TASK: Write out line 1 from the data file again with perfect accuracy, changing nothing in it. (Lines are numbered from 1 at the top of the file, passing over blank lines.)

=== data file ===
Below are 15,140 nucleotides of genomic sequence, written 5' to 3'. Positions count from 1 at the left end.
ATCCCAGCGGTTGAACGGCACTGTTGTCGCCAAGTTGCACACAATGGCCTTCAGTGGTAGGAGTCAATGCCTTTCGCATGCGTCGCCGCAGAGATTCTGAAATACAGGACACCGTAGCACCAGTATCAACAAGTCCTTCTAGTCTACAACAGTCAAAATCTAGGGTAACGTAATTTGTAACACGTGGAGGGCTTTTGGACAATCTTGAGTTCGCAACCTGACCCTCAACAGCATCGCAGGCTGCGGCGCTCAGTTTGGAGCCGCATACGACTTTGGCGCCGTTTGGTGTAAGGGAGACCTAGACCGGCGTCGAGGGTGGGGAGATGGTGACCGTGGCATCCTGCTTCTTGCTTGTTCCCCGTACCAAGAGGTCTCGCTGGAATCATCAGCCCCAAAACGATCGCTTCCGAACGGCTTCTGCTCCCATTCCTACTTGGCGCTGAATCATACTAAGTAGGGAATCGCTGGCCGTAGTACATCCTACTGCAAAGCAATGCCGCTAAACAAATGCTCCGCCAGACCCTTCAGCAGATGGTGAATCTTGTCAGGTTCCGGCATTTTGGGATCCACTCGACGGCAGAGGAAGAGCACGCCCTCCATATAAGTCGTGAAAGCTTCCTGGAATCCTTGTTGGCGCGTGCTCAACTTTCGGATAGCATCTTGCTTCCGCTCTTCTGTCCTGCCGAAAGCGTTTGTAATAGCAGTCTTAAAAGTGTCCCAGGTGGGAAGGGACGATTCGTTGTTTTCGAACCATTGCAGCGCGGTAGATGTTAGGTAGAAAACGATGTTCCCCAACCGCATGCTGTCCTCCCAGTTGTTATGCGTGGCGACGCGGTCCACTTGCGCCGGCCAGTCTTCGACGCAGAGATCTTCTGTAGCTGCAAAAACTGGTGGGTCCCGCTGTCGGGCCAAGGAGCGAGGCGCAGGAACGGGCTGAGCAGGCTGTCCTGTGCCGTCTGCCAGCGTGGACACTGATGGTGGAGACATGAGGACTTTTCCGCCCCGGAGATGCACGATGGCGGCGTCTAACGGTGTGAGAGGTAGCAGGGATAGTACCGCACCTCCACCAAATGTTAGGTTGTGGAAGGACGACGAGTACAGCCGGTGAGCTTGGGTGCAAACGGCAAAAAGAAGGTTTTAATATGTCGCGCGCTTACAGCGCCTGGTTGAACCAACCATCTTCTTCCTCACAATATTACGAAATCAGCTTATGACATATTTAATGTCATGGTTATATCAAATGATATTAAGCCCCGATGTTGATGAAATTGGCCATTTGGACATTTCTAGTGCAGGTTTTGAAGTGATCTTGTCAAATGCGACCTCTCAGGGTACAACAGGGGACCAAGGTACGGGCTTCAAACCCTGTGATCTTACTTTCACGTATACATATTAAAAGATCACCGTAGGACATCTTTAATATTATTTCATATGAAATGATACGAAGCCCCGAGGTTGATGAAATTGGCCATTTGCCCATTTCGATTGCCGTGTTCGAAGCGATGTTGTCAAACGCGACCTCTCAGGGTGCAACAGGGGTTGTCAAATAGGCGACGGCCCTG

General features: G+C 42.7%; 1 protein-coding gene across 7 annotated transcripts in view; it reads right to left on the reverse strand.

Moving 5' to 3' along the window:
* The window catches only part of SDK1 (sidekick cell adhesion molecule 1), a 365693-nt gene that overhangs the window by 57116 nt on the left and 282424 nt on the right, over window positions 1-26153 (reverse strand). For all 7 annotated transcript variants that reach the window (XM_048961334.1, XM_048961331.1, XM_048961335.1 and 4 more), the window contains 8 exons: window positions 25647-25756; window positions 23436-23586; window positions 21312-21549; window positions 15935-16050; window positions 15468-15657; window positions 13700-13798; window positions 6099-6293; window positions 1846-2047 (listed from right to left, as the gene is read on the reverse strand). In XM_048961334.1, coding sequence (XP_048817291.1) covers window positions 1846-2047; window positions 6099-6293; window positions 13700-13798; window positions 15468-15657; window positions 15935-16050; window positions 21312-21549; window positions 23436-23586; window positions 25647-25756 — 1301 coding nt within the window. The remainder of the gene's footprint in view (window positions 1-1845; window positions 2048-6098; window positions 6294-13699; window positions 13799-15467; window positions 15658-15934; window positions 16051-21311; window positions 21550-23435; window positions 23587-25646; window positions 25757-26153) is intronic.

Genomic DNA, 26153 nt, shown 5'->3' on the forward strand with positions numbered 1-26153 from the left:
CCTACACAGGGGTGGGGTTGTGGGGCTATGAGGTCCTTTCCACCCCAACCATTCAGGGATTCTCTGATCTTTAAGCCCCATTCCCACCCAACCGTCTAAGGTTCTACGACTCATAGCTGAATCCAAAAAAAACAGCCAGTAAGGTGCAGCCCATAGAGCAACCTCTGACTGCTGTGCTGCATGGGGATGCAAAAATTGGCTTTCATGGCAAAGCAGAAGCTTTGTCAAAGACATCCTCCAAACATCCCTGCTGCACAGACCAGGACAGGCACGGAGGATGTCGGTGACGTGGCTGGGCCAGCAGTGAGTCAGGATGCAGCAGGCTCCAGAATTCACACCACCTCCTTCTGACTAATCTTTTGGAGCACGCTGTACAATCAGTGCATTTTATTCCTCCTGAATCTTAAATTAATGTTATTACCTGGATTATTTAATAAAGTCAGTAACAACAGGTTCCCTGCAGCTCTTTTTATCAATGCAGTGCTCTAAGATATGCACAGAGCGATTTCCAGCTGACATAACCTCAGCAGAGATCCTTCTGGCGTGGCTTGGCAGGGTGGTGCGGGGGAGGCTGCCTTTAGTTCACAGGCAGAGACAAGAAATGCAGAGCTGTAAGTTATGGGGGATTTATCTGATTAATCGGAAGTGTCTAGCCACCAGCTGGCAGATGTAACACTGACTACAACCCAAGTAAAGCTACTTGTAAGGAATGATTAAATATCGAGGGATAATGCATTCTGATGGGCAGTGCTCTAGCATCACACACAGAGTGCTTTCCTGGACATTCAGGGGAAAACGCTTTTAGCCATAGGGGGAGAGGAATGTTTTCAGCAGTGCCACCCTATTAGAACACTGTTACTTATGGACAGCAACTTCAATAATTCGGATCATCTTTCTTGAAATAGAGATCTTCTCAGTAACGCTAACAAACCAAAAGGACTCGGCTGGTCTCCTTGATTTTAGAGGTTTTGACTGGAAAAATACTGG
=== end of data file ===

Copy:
Below are 15,140 nucleotides of genomic sequence, written 5' to 3'. Positions count from 1 at the left end.